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Apodaca: Resistance is growing in Huntington Beach

Huntington Beach City Council members Pat Burns, Gracey Van Der Mark, Tony Strickland and Casey McKeon.
The four conservative members of the Huntington Beach City Council, from left, Mayor Pro Tem Pat Burns, Mayor Gracey Van Der Mark, Tony Strickland and Casey McKeon, listen to public comments at a council meeting.
(Eric Licas)
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Pushback continues to intensify against the Huntington Beach City Council.

Whether that opposition succeeds remains an open question. But it is notable that those entities taking action are organized, influential and sophisticated in their efforts. They are using their platforms and resources in an attempt to counter the highly controversial measures promoted by a four-member council majority, and the people involved are as determined as they are passionate.

The four elected officials in question— Mayor Gracey Van Der Mark, Mayor Pro Tem Pat Burns and council members Tony Strickland and Casey McKeon — should take heed. The changes to city policy and operations that they have pursued, which are deeply unpopular with a large segment of voters, might not stand in the long run.

To recap, since this group took control after the 2022 election, they have banned the rainbow Pride Flag from city property; dissolved the city’s human relations committee; approved a new policy that eliminated references to hate crimes and included anti-transgender language; advocated for a ballot measure requiring voter ID that passed in March; and engaged in costly legal battles with the state over a $5.4-million settlement with the operators of the Pacific Airshow and their refusal to abide by California’s housing mandate.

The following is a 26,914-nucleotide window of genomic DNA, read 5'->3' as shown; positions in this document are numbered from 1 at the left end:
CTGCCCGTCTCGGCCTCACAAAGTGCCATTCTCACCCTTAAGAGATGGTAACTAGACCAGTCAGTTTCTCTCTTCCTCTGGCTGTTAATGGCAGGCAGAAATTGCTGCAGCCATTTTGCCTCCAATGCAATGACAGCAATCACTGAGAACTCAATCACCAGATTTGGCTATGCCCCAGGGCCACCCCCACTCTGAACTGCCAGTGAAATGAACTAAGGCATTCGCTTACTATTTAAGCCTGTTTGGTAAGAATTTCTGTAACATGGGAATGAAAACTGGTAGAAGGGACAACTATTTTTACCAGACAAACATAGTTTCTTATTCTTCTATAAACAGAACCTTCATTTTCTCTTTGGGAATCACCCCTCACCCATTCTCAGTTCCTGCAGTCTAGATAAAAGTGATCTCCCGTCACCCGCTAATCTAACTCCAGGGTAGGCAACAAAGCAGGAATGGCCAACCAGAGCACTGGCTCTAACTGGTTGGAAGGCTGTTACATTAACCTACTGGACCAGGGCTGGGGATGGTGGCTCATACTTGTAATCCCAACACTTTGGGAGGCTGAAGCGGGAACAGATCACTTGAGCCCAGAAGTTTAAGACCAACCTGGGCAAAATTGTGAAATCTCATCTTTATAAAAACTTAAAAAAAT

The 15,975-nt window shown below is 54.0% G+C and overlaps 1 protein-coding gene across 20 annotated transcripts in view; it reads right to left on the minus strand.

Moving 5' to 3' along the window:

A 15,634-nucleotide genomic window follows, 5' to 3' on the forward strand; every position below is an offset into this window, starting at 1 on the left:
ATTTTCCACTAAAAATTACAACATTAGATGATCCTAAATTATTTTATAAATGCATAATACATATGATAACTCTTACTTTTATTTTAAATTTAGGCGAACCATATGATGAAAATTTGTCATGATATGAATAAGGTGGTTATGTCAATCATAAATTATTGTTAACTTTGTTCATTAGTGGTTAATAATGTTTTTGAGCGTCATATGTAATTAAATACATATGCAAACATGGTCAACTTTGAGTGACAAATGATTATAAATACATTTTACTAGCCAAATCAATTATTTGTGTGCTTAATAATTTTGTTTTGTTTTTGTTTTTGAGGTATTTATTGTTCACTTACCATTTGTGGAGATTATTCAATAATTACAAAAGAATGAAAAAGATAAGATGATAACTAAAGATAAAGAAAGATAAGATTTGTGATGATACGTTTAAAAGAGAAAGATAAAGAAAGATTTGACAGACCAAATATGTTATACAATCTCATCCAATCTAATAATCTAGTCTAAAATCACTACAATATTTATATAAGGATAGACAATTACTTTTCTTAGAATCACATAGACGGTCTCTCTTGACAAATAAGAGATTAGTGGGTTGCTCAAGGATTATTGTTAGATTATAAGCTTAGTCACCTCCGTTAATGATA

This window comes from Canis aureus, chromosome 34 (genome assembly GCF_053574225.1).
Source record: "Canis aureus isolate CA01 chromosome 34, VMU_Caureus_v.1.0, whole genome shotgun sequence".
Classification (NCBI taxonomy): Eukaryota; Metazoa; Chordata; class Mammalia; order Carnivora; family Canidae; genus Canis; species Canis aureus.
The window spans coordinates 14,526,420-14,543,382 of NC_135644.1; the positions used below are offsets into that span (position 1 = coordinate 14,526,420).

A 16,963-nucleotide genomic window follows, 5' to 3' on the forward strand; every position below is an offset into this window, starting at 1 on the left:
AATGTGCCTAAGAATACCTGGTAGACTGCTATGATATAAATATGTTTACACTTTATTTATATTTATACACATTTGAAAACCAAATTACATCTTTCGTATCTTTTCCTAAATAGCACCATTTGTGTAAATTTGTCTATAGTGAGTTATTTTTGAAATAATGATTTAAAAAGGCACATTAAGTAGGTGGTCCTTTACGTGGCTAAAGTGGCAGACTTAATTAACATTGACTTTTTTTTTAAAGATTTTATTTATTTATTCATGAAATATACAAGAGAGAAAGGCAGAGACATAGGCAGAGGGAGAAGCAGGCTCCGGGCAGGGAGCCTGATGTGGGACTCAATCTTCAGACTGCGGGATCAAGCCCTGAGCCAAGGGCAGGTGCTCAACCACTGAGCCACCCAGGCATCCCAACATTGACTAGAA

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They have been aided in these efforts by the hard-charging city attorney, Michael Gates, while they’ve been opposed by council members Dan Kalmick, Natalie Moser and Rhonda Bolton.

The battles over these issues have kept the city in the spotlight, and not in a good way. While many other communities in Orange County and across the country have taken similarly extreme steps, Huntington Beach has gained a nationwide reputation for its full-scale embrace of far-right extremism and intolerance — a reputation that many residents want no part of.

In particular, the council’s attack on the city’s public library system is generating a strong groundswell of community activism.

The City Council is in the process of forming a parent/guardian review board of up to 21 appointed members that will screen children’s books for sexual content and references, superseding the decisions made by library staff regarding which books to include and where they should be shelved.

The council is also soliciting proposals to turn public library operations over to a private company. That idea came to them from former Huntington Beach Mayor Mike Posey, who now works for Library Systems & Services, a private operator of public libraries which would presumably be the front-runner to win a contract.